Aviation Investigation Report A02W0178

The Transportation Safety Board of Canada (TSB) investigated this occurrence for the purpose of advancing transportation safety. It is not the function of the Board to assign fault or determine civil or criminal liability.

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Tail Rotor Drive Shaft Coupling Failure
Alpine Helicopters Ltd.
Bell 212 C-FHDY
Pink Mountain, British Columbia 20 nm W
11 September 2002


The Bell 212 helicopter, C-FHDY, serial number 30594, had been working on a seismic contract in the Pink Mountain area of northeastern British Columbia for the previous 26 days, flying about 77 hours. On the day of the accident, the pilot departed from Mae's Kitchen, a motel at Mile 147 on the Alaska Highway, at 0624 Pacific daylight time to fly to the Pink Mountain staging area to pick up seismic crews. From the staging area, the pilot flew the seismic crews into seismic drill sites located about eight miles to the west of the staging area. Nine hours later, after flying about four hours on various jobs, the pilot was completing a series of vertical reference sling operations with a 2700-pound compressor on a 100-foot longline equipped with a pilot-operated remote hook. As the pilot was hovering at 50 to 100 feet above the intended drilling site, located on a mountain ridge about 5600 feet above sea level, a loss of tail rotor authority occurred and the helicopter began rotating to the right. After dropping the load and clearing a ridge, the helicopter continued to rotate as it descended into a mountain cirque, and crashed on a slope at the 5200-foot level of the mountain at about 1615 Pacific daylight time. The pilot sustained fatal injuries and the helicopter was substantially damaged; there was no post-crash fire.

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Other Factual Information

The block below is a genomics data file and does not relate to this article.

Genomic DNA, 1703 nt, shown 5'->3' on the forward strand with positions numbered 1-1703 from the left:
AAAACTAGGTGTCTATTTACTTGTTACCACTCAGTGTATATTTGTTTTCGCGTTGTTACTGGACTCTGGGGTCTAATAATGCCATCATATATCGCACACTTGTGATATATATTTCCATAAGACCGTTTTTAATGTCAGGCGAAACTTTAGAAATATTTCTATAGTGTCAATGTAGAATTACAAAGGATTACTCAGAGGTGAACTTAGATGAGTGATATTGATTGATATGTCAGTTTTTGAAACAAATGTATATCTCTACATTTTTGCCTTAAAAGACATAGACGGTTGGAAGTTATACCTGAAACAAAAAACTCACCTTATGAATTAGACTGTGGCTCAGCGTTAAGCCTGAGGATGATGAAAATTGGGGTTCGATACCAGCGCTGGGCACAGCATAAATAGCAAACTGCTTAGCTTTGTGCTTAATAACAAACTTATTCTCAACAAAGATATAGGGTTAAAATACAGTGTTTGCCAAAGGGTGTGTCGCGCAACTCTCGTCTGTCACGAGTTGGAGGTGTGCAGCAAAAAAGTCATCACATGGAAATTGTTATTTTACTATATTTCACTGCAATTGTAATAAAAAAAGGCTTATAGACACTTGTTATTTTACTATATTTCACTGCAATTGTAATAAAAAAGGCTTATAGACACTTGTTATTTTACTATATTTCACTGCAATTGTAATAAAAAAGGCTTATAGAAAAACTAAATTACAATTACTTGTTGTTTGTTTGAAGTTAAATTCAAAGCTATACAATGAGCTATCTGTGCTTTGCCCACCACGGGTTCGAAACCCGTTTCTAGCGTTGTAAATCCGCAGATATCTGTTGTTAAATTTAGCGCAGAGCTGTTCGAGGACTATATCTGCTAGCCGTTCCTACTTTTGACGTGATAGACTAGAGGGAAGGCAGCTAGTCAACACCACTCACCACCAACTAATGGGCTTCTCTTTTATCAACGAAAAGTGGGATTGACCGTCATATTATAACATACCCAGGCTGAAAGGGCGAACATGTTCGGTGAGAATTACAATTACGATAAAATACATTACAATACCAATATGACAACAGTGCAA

The weather was reported to be good visual meteorological conditions with a high broken cloud layer, unlimited visibility, and winds from the west at about 15 knots. Weather was not considered to be a factor in this occurrence.

The pilot was certified and qualified for the flight in accordance with existing regulations. He had about 11 000 hours total time of which 2700 hours was in the Bell 212. His last pilot proficiency check in the B212 was on 02 October 2001. The pilot had been sitting in the left seat on a pillow, with his lap-belt fastened, and not using his shoulder harness. He was found partially outside the aircraft, pinned between the door frame and the ground, with his helmet in place. It is common practice for pilots flying vertical reference operations to leave the shoulder harness unfastened, since considerable upper body flexibility and movement is required in order to lean into the "vertical reference" bubble window for visibility during longline operations. Autopsy and toxicology results did not reveal any abnormal medical conditions which may have contributed to the occurrence.

The Transportation Safety Board of Canada (TSB) database contains eight occurrences since 1985 where pilots conducting vertical reference/longline operations were not using the available shoulder harnesses. Studies have shown that approximately 70 per cent of all serious and fatal injuries in helicopter accidents occur primarily to the head, spine, torso, and neck. An analysis of helicopter crash dynamics1 showed that, of the personnel who experienced a helicopter crash, only 9 per cent of those who were wearing a shoulder harness had severe injuries compared with 34.3 per cent of those who wore only a lap belt.

The manufacturer's flight training contractor indicated that in a situation involving a complete loss of tail rotor thrust, the helicopter will swing to the right, with the severity of the initial reaction depending on airspeed, and the power being used. The pilot's upper body would be thrown to the left by centrifugal force, and in this case, into the bubble window. After three rapid rotations to the right, the pilot would be disoriented. Maintaining control of the helicopter would be difficult.